Andrew Technologies, LLC, is a privately funded medical technology company founded in 2007 and committed to improving patients’ lives through precision surgery based on Tissue Liquefaction Technology™. The first device using this new approach to surgery was AquaLase, launched by Alcon in 2003 for cataract surgery. Andrew Technologies received FDA clearance for HydraSolve, the second TLT device, in 2012. HydraSolve is primarily used to transfer fat for breast reconstruction following breast cancer treatment and for aesthetic body contouring www.hydrasolve.com. In addition to HydraSolve, Andrew has an impressive research pipeline that includes minimally invasive surgery to correct type 2 diabetes and adipose stem cell treatments.
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Amy Phillips Pascale
Two New Studies Demonstrate Advantages of Andrew Technologies’ HydraSolve® as the Company Heads to ASPS 2016
Two New Studies Demonstrate Advantages of Andrew Technologies’ HydraSolve® as the Company Heads to ASPS 2016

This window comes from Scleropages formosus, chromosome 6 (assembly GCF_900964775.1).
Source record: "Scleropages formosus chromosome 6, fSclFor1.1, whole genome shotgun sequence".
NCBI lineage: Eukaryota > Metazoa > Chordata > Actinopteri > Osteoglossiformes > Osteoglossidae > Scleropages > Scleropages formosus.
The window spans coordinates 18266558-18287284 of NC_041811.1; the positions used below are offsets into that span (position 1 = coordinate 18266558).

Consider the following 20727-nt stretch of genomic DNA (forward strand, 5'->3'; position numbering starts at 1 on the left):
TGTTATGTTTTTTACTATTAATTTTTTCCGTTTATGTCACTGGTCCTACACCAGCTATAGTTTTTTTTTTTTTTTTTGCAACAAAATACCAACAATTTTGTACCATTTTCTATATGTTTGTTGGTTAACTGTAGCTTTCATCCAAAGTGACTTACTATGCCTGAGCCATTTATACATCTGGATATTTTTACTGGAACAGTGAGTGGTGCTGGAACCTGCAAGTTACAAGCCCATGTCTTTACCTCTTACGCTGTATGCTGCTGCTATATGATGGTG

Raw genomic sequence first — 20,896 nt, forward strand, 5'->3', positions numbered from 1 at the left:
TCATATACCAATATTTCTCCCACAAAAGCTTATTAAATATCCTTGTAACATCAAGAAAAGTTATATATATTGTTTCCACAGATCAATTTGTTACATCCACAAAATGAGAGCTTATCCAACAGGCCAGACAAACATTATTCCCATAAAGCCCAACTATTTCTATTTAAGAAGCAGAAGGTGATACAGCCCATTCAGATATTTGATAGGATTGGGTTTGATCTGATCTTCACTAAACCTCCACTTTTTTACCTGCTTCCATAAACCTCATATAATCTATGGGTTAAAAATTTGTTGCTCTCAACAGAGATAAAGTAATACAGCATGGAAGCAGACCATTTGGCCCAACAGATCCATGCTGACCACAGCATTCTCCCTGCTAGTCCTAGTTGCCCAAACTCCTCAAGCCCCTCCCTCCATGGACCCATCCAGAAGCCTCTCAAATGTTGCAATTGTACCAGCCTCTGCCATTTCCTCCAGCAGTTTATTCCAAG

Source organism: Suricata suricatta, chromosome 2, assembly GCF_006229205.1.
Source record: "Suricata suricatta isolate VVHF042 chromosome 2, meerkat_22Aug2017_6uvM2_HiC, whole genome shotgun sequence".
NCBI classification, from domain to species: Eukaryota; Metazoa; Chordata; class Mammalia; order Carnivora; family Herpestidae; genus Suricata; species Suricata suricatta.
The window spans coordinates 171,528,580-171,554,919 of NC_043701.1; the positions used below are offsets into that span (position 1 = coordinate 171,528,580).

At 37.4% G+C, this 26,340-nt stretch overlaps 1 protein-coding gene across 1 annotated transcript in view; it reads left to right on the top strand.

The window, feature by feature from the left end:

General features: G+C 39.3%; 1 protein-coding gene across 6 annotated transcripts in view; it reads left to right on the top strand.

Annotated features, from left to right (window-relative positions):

TUSTIN, Calif., September 19, 2016 Andrew Technologies, LLC today announced the first published clinical study of HydraSolve for breast reconstruction and the availability of new clinical data comparing HydraSolve to suction-assisted liposuction (SAL) as it prepares to attend the American Society of Plastic Surgery (ASPS) meeting this week in Los Angeles. The HydraSolve study titled, “Fat Grafting with Tissue Liquefaction Technology™ (TLT) as an Adjunct to Breast Reconstruction,” will appear in the December issue of Aesthetic Plastic Surgery and is currently available online. In this retrospective study, researchers at Washington University in St. Louis reviewed the charts of 136 consecutive patients who underwent TLT subsequently used in 237 breast reconstructions, evaluating donor and recipient site complications. The overall complication rate at the recipient site was 28.7%, however the clinically evident rate of fat necrosis was only 6.3% per treated breast. Bruising (ecchymosis) was the primary donor site complication, with 71.1% experiencing minimal bruising and widespread bruising occurring in only 10.4% of patients. “We concluded that TLT with HydraSolve is very different from other fat harvesting modalities,” explains one of the study’s principle investigators Dr. Marissa Tenenbaum. “Although donor and recipient site complications are similar to other methods used to harvest adipocytes for fat transfer, the quality of the harvested fat and the procedure’s efficiency make HydraSolve a sound option.” Thirty-one patients have now been treated by five plastic surgeons in the new study titled, “A Multicenter, Prospective, Randomized, Single-Blinded, Controlled Clinical Trial of HydraSolve vs. Suction-Assisted Liposuction.” The investigators found that after the procedure, the sites treated with HydraSolve had reduced bruising, swelling and treatment site tenderness compared to the sites treated with SAL. HydraSolve’s fat extraction rate was 40.4% more efficient than SAL, and surgeons’ cannula stroke rate was 65% lower with HydraSolve. Surgeons’ satisfaction rating for HydraSolve was higher than SAL, and they found it required less exertion. The study will be submitted to a leading plastic surgery journal later this year. “We were encouraged to find such a clear advantage to the tissue liquefaction approach from both the patients’ and surgeons’ perspectives,” says study author Dr. Bill G. Kortesis of Hunstad Kortesis in Huntersville, N.C. “Recovery is so important to our patients’ wellbeing and their satisfaction with surgery, so it is exciting to see the potential for a more comfortable experience. The fact that surgeons are able to achieve these outcomes with greater speed and comfort in the OR makes HydraSolve a logical choice.” Andrew Technologies Chairman and CEO Tom Albright adds, “Breast reconstruction following successful treatment for breast cancer is one of the most important applications of HydraSolve. We take great pride in offering patients a natural solution with safe, effective fat transfer. HydraSolve’s low complication rates and more comfortable recovery allow patients to get back to their lives after cancer.” Attendees at the American Society of Plastic Surgeons (ASPS) Plastic Surgery Expo September 24, 10 a.m. to 6 p.m., in Los Angeles can learn more about HydraSolve by visiting Andrew Technologies at Booth #1531 in the Los Angeles Convention Center.